Photo-editing could be an enjoyable process and the steps are usually hashed out a million times on the Internet. Before you reach for that given “filter” of your photo-editing software, the best practice would be to just look at your photo, and decide what you want your photo to do:
Would you prefer to edit it such that it best mirrors what the scene looked in reality when you captured it in your frame?
The camera cannot capture what the human eye sees, so oftentimes we need to change the hue, saturation, contrast, etc levels to bring it as closer to reality as we can.
Or would you want your photo to say something different?
This is often done when you want to dramatize a particular scene and could play with the shadows or color levels. Making a photo black-and-white doesn’t mirror reality (reality is in color) but we make it black and white to emphasize something or do something else in our photos.
After you ask yourselves these questions, the answer to which needn’t be the same for a batch of photos taken in the same opportunity, I’d start with some basic stuff as follows:
A good crop equates a good yield:
Look at the frame of your photo in question. Is it saying something interesting? Could it be made more interesting? Can you make a crop so as to bring in Rule of thirds? How are the spaces around the subject help (or doesn’t help) the photo?
Also, feel free to crop out faces or anything that is traditionally taught not to do. A good rule of photography is to learn the rules well so that you can break them when you feel it’s necessary to make your photos speak. In the following photo, for example, I cropped out the face of the model, because I wanted the body posture to do the talking instead of the audience attention going to the face.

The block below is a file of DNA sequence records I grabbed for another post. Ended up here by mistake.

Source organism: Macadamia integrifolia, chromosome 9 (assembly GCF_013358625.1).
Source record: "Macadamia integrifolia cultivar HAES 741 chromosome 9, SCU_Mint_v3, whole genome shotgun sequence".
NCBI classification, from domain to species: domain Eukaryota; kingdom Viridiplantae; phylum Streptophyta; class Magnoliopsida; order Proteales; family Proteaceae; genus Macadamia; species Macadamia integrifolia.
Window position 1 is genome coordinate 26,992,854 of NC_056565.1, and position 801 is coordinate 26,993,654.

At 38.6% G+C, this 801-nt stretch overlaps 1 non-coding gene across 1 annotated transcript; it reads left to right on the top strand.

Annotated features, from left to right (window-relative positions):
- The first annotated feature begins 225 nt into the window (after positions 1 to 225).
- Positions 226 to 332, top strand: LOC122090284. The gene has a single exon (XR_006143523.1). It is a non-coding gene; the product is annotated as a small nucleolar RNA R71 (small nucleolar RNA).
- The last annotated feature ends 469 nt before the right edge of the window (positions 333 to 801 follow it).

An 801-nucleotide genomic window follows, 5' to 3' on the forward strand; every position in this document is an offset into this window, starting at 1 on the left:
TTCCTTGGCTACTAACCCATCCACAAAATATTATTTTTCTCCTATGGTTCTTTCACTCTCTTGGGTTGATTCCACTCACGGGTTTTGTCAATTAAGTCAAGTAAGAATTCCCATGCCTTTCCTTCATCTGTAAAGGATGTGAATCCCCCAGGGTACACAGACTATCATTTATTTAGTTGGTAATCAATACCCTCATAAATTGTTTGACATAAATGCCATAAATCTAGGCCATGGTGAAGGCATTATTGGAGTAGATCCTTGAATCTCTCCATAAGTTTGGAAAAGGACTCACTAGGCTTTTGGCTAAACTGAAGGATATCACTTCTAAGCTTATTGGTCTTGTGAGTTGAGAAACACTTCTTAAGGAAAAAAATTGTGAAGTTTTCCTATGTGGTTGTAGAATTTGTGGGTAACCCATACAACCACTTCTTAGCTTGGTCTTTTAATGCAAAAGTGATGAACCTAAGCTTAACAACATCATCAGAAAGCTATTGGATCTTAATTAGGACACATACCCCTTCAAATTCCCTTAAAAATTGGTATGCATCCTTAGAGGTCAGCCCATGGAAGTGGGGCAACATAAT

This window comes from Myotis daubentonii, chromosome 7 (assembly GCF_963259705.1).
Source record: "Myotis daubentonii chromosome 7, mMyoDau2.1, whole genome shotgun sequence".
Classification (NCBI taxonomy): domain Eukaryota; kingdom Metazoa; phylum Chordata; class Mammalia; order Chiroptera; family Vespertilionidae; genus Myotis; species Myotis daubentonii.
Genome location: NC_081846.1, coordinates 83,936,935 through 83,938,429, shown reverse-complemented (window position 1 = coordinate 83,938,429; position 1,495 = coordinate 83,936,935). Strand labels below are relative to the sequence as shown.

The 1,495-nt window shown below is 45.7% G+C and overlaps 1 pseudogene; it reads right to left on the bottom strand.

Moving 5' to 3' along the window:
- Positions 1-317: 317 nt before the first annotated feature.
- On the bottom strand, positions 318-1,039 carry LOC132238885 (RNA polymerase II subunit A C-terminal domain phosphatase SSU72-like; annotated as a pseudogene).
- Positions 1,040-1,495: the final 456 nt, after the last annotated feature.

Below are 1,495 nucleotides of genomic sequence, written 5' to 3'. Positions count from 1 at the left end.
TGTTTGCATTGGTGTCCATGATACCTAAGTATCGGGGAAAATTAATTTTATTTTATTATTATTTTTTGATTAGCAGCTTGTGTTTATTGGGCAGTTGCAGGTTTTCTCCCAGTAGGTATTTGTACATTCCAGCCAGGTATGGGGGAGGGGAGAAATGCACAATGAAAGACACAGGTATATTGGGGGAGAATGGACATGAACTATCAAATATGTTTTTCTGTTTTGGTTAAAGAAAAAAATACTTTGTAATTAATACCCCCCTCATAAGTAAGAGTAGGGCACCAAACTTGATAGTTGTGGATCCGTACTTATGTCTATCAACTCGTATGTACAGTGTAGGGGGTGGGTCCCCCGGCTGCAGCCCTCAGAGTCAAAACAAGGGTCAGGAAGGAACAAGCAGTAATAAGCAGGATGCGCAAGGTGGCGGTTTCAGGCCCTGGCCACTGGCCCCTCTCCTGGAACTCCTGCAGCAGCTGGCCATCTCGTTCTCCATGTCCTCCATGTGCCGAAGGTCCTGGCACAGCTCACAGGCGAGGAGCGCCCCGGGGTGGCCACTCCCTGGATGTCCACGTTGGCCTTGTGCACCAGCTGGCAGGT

Play with your shadows and warmth:
The option of controlling shadows and warmth is there in any free photo-editing software and those are useful tools. If your light messes with your white balance in camera or something comes across as too washed out (with light), adding warmth helps.
For example, adding warmth could make objects in warm colors more appealing or appetizing. The left photo includes a picture of Gulab jamun I had made, and the usual white light washed out some warm tones. Adding on some warmth (visible in the photo on right) can make the same picture stand out.
Playing with the shadow slider is also a good way to see how it helps to dramatize your photos.
In the top picture below, there is more shadow, in the bottom picture of cereals, there is more warmth. Both of these photos could be used, based on what you want to tell through them. The bottom picture looks happy and sunshine to me. The top picture looks a bit “intrigued” or has a bit of “drama”.
So these were all for today, hope these tips will help you to get your photos done more flawlessly and we will get back to you in our next article on Easiest way to retouch a photo very soon! Till then stay tuned with clippingchoice.com!
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